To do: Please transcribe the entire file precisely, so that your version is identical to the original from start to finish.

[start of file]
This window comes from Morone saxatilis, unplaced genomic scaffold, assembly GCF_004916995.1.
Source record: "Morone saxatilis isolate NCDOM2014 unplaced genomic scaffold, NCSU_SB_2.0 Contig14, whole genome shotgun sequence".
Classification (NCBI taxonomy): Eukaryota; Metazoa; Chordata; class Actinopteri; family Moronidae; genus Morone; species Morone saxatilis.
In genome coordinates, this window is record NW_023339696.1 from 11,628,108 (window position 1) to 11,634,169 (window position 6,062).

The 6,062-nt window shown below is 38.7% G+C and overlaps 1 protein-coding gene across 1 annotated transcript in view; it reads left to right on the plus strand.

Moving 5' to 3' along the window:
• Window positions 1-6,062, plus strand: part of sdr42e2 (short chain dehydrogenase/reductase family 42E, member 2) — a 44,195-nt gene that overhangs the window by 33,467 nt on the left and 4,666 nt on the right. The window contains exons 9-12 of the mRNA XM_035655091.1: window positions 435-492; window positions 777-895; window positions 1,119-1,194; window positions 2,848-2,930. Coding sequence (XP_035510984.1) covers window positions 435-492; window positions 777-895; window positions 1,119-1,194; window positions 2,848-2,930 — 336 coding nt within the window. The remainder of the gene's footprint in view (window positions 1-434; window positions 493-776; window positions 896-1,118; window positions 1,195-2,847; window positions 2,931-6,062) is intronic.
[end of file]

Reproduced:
This window comes from Morone saxatilis, unplaced genomic scaffold, assembly GCF_004916995.1.
Source record: "Morone saxatilis isolate NCDOM2014 unplaced genomic scaffold, NCSU_SB_2.0 Contig14, whole genome shotgun sequence".
Classification (NCBI taxonomy): Eukaryota; Metazoa; Chordata; class Actinopteri; family Moronidae; genus Morone; species Morone saxatilis.
In genome coordinates, this window is record NW_023339696.1 from 11,628,108 (window position 1) to 11,634,169 (window position 6,062).

The 6,062-nt window shown below is 38.7% G+C and overlaps 1 protein-coding gene across 1 annotated transcript in view; it reads left to right on the plus strand.

Moving 5' to 3' along the window:
• Window positions 1-6,062, plus strand: part of sdr42e2 (short chain dehydrogenase/reductase family 42E, member 2) — a 44,195-nt gene that overhangs the window by 33,467 nt on the left and 4,666 nt on the right. The window contains exons 9-12 of the mRNA XM_035655091.1: window positions 435-492; window positions 777-895; window positions 1,119-1,194; window positions 2,848-2,930. Coding sequence (XP_035510984.1) covers window positions 435-492; window positions 777-895; window positions 1,119-1,194; window positions 2,848-2,930 — 336 coding nt within the window. The remainder of the gene's footprint in view (window positions 1-434; window positions 493-776; window positions 896-1,118; window positions 1,195-2,847; window positions 2,931-6,062) is intronic.